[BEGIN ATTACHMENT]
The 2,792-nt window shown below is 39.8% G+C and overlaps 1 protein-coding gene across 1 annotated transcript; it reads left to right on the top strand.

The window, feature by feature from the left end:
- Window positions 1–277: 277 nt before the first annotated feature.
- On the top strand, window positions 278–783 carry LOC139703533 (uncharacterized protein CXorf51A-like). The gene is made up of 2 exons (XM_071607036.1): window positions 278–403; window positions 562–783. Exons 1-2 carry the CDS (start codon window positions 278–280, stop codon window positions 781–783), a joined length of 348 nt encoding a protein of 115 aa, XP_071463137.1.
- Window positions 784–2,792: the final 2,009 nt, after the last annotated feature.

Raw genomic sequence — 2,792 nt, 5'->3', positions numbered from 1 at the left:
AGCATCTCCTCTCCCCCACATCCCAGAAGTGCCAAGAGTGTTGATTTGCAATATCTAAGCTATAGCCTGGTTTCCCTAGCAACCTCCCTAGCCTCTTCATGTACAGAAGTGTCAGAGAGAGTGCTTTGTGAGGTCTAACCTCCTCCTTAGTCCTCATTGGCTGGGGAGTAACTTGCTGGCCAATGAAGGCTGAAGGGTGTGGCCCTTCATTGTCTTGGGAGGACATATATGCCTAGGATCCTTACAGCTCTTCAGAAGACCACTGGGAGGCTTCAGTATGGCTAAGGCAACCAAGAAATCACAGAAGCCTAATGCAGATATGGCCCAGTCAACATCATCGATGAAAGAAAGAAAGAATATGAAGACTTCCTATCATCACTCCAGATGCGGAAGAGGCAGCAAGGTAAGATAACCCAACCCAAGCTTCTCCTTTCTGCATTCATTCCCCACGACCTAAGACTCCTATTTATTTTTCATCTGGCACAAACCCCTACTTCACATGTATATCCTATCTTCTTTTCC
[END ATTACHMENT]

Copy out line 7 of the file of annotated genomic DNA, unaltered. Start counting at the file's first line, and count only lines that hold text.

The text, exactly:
AGCATCTCCTCTCCCCCACATCCCAGAAGTGCCAAGAGTGTTGATTTGCAATATCTAAGCTATAGCCTGGTTTCCCTAGCAACCTCCCTAGCCTCTTCATGTACAGAAGTGTCAGAGAGAGTGCTTTGTGAGGTCTAACCTCCTCCTTAGTCCTCATTGGCTGGGGAGTAACTTGCTGGCCAATGAAGGCTGAAGGGTGTGGCCCTTCATTGTCTTGGGAGGACATATATGCCTAGGATCCTTACAGCTCTTCAGAAGACCACTGGGAGGCTTCAGTATGGCTAAGGCAACCAAGAAATCACAGAAGCCTAATGCAGATATGGCCCAGTCAACATCATCGATGAAAGAAAGAAAGAATATGAAGACTTCCTATCATCACTCCAGATGCGGAAGAGGCAGCAAGGTAAGATAACCCAACCCAAGCTTCTCCTTTCTGCATTCATTCCCCACGACCTAAGACTCCTATTTATTTTTCATCTGGCACAAACCCCTACTTCACATGTATATCCTATCTTCTTTTCC